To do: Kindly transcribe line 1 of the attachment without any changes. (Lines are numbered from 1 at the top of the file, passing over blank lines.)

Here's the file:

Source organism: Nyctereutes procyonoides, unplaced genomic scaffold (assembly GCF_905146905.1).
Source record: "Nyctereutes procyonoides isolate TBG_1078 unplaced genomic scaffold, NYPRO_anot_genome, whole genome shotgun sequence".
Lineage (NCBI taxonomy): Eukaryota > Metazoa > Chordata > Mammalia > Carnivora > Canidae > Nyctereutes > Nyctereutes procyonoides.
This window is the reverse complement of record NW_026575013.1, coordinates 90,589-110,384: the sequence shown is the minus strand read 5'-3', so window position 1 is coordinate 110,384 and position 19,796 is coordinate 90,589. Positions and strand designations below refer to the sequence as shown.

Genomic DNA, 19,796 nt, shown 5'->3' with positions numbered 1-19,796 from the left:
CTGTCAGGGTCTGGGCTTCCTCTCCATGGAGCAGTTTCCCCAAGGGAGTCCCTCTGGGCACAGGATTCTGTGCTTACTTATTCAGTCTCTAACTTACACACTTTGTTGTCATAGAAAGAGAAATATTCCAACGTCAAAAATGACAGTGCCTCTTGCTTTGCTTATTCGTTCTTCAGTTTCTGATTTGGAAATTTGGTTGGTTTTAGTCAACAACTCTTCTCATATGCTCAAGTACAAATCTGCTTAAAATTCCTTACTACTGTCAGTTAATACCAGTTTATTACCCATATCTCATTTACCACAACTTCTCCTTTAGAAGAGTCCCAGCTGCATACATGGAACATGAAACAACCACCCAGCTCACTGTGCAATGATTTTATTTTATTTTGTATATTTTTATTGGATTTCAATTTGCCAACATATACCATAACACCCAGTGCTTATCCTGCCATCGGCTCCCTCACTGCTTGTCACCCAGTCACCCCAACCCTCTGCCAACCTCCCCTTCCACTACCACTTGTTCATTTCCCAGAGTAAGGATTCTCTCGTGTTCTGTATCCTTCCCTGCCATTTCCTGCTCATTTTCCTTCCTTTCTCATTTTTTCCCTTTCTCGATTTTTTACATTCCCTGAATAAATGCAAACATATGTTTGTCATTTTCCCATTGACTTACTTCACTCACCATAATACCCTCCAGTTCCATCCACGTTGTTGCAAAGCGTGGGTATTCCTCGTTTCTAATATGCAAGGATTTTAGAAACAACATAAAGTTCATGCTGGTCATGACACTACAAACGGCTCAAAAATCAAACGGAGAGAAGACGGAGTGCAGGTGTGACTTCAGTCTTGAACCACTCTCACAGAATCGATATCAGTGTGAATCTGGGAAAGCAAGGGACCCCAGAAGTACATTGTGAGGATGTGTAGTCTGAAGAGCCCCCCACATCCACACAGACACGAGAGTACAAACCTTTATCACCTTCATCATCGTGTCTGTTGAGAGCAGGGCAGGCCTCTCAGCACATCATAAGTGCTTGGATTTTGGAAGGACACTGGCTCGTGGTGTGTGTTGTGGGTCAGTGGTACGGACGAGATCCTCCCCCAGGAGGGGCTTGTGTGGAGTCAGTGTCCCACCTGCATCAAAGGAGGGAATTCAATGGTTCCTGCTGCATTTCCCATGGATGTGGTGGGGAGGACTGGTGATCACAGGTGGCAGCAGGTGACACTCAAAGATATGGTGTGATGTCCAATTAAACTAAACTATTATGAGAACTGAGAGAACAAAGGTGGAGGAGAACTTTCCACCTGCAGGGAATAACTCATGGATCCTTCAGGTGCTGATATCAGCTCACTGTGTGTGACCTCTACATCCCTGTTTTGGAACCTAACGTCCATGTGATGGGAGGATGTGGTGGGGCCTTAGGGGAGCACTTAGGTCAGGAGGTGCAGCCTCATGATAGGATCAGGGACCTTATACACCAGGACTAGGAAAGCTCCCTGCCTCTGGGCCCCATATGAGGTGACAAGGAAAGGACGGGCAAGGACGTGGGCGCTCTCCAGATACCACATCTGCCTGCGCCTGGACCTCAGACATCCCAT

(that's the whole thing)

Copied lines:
Source organism: Nyctereutes procyonoides, unplaced genomic scaffold (assembly GCF_905146905.1).